A Seething Rant on CEO Pay From a Bank of America Shareholder

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As a shareholder in Bank of America (NYS: BAC) , I, like many others, am holding to the belief that the company will eventually right itself and get back to its highly profitable ways sooner than later. At just half of book value, the once-dominant bank seems like a sure lock, at least to me, to find its footing. But that doesn't mean I can't wag my finger in disdain at upper management once in a while.

Here at The Motley Fool we firmly believe that the management of publicly traded companies, whether big or small, works for their shareholders. As a shareholder, I'm disgusted by the admission yesterday that Brian Moynihan took home more than 6 times the compensation that he received in 2010. Bank of America's justification for the pay increase was almost as ridiculous as the events that surrounded it.

The reasoning behind the boost in Moynihan's compensation package to $7.5 million from $1.2 million was interpreted by The Washington Post as "[j]ustified because the bank turned a profit after losing money in 2010, and because it ended the year with a stronger balance sheet."


 You read that correctly: "after turning a profit." The company made $0.01 in 2011 ... one penny per share! As for the stronger balance sheet, this comes only after Bank of America sold its stakes in China Construction Bank for $8 billion, credit card assets to Toronto-Dominion Bank for $7.6 billion, and the Pizza Hut franchise for approximately $400 million. Bank of America has been fire-selling its assets to better its capital position, and it is working. This does not, however, justify a fivefold pay increase.

But don't think I'm anywhere near done. Last week, I set my discerning eyes on Citigroup's (NYS: C) CEO, Vikram Pandit, for "humbly" accepting a 14,900,000% increase in his pay package despite the fact that Citigroup had plans to layoff 4,500 of its employees -- mostly investment bankers. Moynihan makes these layoffs look like child's play. His cost-cutting measures (yes, I did just say cost-cutting) entailed laying off 30,000 workers over the next few years! That's just a shade over 10% of the bank's total workforce of 288,000.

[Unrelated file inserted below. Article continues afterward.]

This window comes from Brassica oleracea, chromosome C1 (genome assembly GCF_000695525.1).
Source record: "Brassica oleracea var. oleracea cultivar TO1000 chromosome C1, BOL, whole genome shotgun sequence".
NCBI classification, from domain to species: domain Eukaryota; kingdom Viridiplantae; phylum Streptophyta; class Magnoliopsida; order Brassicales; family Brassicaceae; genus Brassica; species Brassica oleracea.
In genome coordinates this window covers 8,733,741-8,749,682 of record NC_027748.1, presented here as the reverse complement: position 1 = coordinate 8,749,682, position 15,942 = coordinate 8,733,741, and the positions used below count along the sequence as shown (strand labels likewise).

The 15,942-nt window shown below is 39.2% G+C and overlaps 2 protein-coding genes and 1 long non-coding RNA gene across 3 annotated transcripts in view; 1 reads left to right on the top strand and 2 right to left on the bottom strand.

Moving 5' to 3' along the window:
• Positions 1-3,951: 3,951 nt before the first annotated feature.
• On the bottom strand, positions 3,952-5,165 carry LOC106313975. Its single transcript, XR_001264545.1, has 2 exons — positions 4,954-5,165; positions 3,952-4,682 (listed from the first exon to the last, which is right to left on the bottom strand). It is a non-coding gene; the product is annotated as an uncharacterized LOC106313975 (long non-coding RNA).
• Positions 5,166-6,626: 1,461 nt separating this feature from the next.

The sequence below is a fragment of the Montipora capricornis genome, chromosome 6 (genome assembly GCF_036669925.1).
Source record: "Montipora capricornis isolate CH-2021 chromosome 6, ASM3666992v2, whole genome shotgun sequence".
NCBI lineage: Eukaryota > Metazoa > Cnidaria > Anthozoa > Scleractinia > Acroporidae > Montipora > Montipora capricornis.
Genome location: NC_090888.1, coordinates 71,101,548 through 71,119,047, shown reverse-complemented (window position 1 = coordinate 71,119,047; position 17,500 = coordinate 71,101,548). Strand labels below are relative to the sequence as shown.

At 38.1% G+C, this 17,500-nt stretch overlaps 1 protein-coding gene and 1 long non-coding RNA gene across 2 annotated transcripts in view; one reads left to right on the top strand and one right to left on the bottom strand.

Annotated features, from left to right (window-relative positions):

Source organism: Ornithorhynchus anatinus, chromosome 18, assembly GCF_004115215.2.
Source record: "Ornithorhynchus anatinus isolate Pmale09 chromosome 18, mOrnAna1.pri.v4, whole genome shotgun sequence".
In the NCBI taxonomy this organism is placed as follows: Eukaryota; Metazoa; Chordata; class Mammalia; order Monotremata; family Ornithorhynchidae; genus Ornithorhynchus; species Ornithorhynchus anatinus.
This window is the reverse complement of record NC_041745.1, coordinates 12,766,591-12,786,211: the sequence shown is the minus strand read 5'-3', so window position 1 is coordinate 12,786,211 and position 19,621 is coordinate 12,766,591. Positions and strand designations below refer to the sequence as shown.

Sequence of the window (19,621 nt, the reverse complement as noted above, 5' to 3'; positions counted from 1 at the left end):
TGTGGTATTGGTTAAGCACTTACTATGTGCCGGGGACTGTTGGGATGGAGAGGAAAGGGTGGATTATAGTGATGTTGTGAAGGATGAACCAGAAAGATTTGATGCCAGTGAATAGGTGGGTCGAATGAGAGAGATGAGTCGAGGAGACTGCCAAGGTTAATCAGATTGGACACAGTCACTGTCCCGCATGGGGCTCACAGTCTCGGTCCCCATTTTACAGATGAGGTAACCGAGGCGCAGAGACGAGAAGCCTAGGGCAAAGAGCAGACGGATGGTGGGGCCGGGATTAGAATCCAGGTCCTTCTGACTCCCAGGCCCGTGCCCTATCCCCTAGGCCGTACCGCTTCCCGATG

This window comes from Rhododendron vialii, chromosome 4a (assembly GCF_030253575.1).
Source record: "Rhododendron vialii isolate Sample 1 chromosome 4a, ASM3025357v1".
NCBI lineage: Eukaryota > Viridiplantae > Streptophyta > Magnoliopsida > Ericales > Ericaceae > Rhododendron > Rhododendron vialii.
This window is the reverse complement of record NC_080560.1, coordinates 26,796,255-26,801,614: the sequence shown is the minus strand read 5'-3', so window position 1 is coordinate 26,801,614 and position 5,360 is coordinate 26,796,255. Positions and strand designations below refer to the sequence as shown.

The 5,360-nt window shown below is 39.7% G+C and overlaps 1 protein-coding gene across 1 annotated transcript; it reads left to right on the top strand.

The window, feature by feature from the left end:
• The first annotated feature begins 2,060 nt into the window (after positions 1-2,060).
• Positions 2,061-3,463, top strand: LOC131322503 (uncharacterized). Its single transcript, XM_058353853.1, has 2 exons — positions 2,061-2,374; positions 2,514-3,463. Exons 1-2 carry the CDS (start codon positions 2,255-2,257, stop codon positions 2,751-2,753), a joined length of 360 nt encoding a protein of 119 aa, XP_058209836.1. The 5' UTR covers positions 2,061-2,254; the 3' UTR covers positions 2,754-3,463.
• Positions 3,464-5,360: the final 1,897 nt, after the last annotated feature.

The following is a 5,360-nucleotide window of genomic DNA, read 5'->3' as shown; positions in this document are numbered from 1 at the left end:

Last year was also one where Bank of America was surpassed in total assets by JPMorgan Chase (NYS: JPM) . Turning its focus to shedding assets and reining in expenses has left the bank vulnerable to other national banks.

I wish I could say I was done, but I'm not! Did you know that Bank of America, in relation to mortgage and foreclosure-related lawsuits, paid out $14 billion in settlements in 2011? Did I mention that Bank of America's stock lost 58% of its value last year? Forget that it's nearly doubled off its lows set in December -- it still has a long way to go before it gets back to where it began 2010.

Let me be clear that I believe in Bank of America's business model and I understand the need to reduce costs to facilitate profits and do what's best for shareholder interests -- but increasing Moynihan's pay by more than 500% is a gross misuse of company funds when it should be in cost-reduction mode.

For shame, Moynihan, for shame!

Signed,
Sean Williams (TMFUltraLong)
Bank of America shareholder

Is CEO pay out of control? Share your thoughts in the comments section below.

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At the time this article was published Fool contributor Sean Williams owns shares of Bank of America but has no material interest in any other companies mentioned in this article. He is unafraid to point out what he feels are gross misrepresentations of shareholder interests. You can follow him on CAPS under the screen name TMFUltraLong, track every pick he makes under the screen name TrackUltraLong, and check him out on Twitter, where he goes by the handle @TMFUltraLong.The Motley Fool owns shares of Bank of America, Citigroup, and JPMorgan Chase. Try any of our Foolish newsletter services free for 30 days. We Fools don't all hold the same opinions, but we all believe that considering a diverse range of insights makes us better investors. The Motley Fool has a disclosure policy that always puts shareholders first.

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